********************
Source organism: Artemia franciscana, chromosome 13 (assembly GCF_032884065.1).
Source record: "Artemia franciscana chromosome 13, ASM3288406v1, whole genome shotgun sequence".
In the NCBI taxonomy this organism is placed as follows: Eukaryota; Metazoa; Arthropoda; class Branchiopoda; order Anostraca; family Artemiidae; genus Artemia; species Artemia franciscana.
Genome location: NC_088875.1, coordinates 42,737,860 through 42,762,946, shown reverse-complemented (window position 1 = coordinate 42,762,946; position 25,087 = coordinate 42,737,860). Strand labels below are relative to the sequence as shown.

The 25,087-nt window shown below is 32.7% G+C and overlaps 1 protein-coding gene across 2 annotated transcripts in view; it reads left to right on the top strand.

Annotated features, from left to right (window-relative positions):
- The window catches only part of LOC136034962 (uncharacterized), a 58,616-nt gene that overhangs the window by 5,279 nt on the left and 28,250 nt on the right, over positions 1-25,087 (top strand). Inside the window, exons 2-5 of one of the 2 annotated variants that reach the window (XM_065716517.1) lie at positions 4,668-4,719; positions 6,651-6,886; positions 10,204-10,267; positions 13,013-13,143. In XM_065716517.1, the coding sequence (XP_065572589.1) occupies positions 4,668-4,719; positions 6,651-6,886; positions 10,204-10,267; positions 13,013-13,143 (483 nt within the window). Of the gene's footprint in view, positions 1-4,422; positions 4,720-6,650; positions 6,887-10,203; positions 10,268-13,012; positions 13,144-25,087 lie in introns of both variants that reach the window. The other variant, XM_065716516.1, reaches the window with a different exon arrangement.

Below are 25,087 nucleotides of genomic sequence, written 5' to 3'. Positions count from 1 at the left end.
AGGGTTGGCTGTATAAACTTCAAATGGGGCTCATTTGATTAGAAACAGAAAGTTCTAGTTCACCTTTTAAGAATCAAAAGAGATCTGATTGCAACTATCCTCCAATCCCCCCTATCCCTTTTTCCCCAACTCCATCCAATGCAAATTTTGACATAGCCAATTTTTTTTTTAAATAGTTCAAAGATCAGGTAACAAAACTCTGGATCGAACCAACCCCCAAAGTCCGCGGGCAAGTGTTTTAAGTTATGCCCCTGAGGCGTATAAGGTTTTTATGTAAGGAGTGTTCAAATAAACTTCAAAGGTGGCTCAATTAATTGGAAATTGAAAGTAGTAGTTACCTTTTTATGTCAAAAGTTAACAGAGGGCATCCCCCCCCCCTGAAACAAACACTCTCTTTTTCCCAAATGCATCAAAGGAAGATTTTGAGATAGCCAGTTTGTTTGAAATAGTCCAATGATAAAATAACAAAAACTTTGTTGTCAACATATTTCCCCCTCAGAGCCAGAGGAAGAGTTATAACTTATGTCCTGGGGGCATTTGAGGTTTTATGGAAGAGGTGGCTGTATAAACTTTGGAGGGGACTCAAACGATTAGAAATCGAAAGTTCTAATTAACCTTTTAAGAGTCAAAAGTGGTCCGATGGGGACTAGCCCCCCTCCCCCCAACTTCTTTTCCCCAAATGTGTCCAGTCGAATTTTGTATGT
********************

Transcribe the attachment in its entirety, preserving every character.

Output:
Source organism: Artemia franciscana, chromosome 13 (assembly GCF_032884065.1).
Source record: "Artemia franciscana chromosome 13, ASM3288406v1, whole genome shotgun sequence".
In the NCBI taxonomy this organism is placed as follows: Eukaryota; Metazoa; Arthropoda; class Branchiopoda; order Anostraca; family Artemiidae; genus Artemia; species Artemia franciscana.
Genome location: NC_088875.1, coordinates 42,737,860 through 42,762,946, shown reverse-complemented (window position 1 = coordinate 42,762,946; position 25,087 = coordinate 42,737,860). Strand labels below are relative to the sequence as shown.

The 25,087-nt window shown below is 32.7% G+C and overlaps 1 protein-coding gene across 2 annotated transcripts in view; it reads left to right on the top strand.

Annotated features, from left to right (window-relative positions):
- The window catches only part of LOC136034962 (uncharacterized), a 58,616-nt gene that overhangs the window by 5,279 nt on the left and 28,250 nt on the right, over positions 1-25,087 (top strand). Inside the window, exons 2-5 of one of the 2 annotated variants that reach the window (XM_065716517.1) lie at positions 4,668-4,719; positions 6,651-6,886; positions 10,204-10,267; positions 13,013-13,143. In XM_065716517.1, the coding sequence (XP_065572589.1) occupies positions 4,668-4,719; positions 6,651-6,886; positions 10,204-10,267; positions 13,013-13,143 (483 nt within the window). Of the gene's footprint in view, positions 1-4,422; positions 4,720-6,650; positions 6,887-10,203; positions 10,268-13,012; positions 13,144-25,087 lie in introns of both variants that reach the window. The other variant, XM_065716516.1, reaches the window with a different exon arrangement.

Below are 25,087 nucleotides of genomic sequence, written 5' to 3'. Positions count from 1 at the left end.
AGGGTTGGCTGTATAAACTTCAAATGGGGCTCATTTGATTAGAAACAGAAAGTTCTAGTTCACCTTTTAAGAATCAAAAGAGATCTGATTGCAACTATCCTCCAATCCCCCCTATCCCTTTTTCCCCAACTCCATCCAATGCAAATTTTGACATAGCCAATTTTTTTTTTAAATAGTTCAAAGATCAGGTAACAAAACTCTGGATCGAACCAACCCCCAAAGTCCGCGGGCAAGTGTTTTAAGTTATGCCCCTGAGGCGTATAAGGTTTTTATGTAAGGAGTGTTCAAATAAACTTCAAAGGTGGCTCAATTAATTGGAAATTGAAAGTAGTAGTTACCTTTTTATGTCAAAAGTTAACAGAGGGCATCCCCCCCCCCTGAAACAAACACTCTCTTTTTCCCAAATGCATCAAAGGAAGATTTTGAGATAGCCAGTTTGTTTGAAATAGTCCAATGATAAAATAACAAAAACTTTGTTGTCAACATATTTCCCCCTCAGAGCCAGAGGAAGAGTTATAACTTATGTCCTGGGGGCATTTGAGGTTTTATGGAAGAGGTGGCTGTATAAACTTTGGAGGGGACTCAAACGATTAGAAATCGAAAGTTCTAATTAACCTTTTAAGAGTCAAAAGTGGTCCGATGGGGACTAGCCCCCCTCCCCCCAACTTCTTTTCCCCAAATGTGTCCAGTCGAATTTTGTATGT